Tag Archives: Eat Cetera

Embracing Failure: An Apple Crisp Of Sorts

October 2012

Want to talk about failure?

No? You’re probably not alone. Most people don’t want to talk about failure. I happen to be a person who fears failure quite a bit, maybe even runs away from it, maybe even runs quite fast and quite far away from it. BUT the beauty of this big, wide world is that it is FULL of people and examples and conversations that have taught me failure isn’t the end. The beauty of this big, wide world is we are capable of changing how we fit in it. I am learning failure is just the brink of decision making; it teeters between settling and determining, between defeat and discipline.

A failed body image can transform into a culinary embrace. A failed marriage can become a display of strength and a fresh start. A failed yoga class…is the one I don’t attend for fear of “failing.” A failed business might be the very best example of how to start the next. A failed apple crisp can still be a crisp…of sorts!

I have a book, whose title I shall not mention, filled with pie, tart, crisp and crumble recipes. Being that it was fall, I thought it would be lovely to bring an apple crisp to the dinner party I was supposed to attend that night. The problem with the recipe I was referencing was the inclusion of the volume of the topping, as a whole, right above the total for the light brown sugar. Was I supposed to add all of those measurements together? They were in the same block of the ingredient chart, so I assumed yes. Wrong. Wrong. Wrong. I stared at a bowl containing an obvious abundance of brown sugar already mixed with the other ingredients.

Not to panic. An abundance of brown sugar isn’t the end of the world, but it could very well mean a trip to the dentist, so I developed a new plan. I compensated with butter! I added lots more butter, thinking I could turn the crumble into a crust, but when I pre-baked the “crust,” it began to melt and slip away from the pie plate. FAIL FAIL FAIL!

I had a mess of apples, ooey, gooey, spiced apples sweetened with the reduction of their juices. I had a melted crust. Slightly discouraged, I decided the slip ‘n slide crust could be an ugly but delicious base. I poured the apples atop the “crust” and returned the mishap to the oven, where it all began to bubble over the pie plate. I stared and stared at it, thinking of all the wasted ingredients, all the meaningless photos, and the failed attempts at winging it. The waste factor kept nagging and nagging, so I tried a scoop….not too bad. I tried another spoonful…not bad at all!

I stirred the juicy, apple mess into a container to take to the dinner party. I whipped cream into a Kraken Rum whipped cream, which incidentally had the very best consistency I have ever whipped to date! I offered a bit of an excuse when I presented the warm, apple mess to the table, and you know what happened to my failed crisp? It disappeared!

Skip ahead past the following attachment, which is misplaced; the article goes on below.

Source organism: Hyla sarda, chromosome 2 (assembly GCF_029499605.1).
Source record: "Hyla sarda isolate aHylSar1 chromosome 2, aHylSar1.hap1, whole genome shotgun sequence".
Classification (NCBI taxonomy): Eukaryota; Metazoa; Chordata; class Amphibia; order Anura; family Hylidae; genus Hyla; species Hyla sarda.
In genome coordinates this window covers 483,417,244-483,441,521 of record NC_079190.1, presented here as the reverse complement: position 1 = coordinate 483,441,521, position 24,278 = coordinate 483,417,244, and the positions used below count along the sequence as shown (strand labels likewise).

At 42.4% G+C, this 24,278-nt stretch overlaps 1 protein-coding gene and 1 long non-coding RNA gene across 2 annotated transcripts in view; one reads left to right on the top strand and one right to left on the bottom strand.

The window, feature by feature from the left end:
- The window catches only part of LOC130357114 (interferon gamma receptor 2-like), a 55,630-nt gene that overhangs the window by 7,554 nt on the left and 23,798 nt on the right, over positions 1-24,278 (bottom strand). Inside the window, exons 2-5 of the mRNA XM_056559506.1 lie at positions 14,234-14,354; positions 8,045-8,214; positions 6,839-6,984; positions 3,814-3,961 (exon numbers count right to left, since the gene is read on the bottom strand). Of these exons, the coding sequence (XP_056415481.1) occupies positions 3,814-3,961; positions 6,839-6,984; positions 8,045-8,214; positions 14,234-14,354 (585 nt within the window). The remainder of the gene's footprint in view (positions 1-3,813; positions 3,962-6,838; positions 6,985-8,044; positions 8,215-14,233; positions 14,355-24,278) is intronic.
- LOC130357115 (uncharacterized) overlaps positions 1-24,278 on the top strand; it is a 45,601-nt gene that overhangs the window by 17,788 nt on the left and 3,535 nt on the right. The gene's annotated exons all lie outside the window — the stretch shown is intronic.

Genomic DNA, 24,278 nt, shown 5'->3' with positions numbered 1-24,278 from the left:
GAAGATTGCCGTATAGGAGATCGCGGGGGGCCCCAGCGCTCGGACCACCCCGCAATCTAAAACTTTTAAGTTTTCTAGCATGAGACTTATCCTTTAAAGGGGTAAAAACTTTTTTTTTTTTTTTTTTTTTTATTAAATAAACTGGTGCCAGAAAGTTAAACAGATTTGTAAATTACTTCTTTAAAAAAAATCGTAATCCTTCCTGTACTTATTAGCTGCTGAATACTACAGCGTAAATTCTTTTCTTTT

“I have not failed. I’ve just found 10,000 ways that won’t work.”
-Thomas A. Edison

An Ode To A Cabin In Autumn: A Shared Plate & Thoughts

September 2012

Printed words, sipped drinks, thoughts shared and a shared plate…these elements seemed to slow time in the best possible way…the way that makes me pause and question why more of my life is not this memorably simple. Every now and then, it’s inspiring to borrow someone else’s words to preserve these moments, and in this case, John Muir’s words take me back to that afternoon…

Climb the mountains and get their good tidings. Nature’s peace will flow into you as sunshine flows into trees. The winds will blow their own freshness into you, and the storms their energy, while cares will drop off like autumn leaves. 

“Adult Root Beers” with Art in the Age Root
& Charcuterie

With inexpressible delight you wade out into the grassy sun-lake, feeling yourself contained on one of Nature’s most sacred chambers, withdrawn from the sterner influences of the mountains, secure from all intrusion, secure from yourself, free in the universal beauty. And notwithstanding the scene is so impressively spiritual, and you seem dissolved in it yet everything about you is beating with warm, terrestrial human love, delightfully substantial and familiar. 

One day’s exposure to mountains is better than cartloads of books. See how willingly Nature poses herself upon photographers’ plates. No earthly chemicals are so sensitive as those of the human soul.

This grand show is eternal. It is always sunrise somewhere; the dew is never all dried at once; a shower is forever falling; vapor ever rising. Eternal sunrise, eternal sunset, eternal dawn and gloaming, on seas and continents and islands, each in its turn, as the round earth rolls. 

I only went out for a walk, and finally concluded to stay out till sundown, for going out, I found, was really going in.

-John Muir

Neon & Nature: Party at the Pier 2012

September 2012

For a city whose identity is branded partly by its rivers, experiencing a Pittsburgh riverside often requires extra effort, so I was excited to learn about the Pittsburgh Riverlife Group. Their mission is “to reclaim, restore and promote Pittsburgh’s riverfronts as the environmental, recreational, cultural and economic hub for the people of this region and visitors.” I was even more excited to attend the “Party at the Pier” fundraiser to see Riverlife put their mission into action (you may recall my giveaway to this event).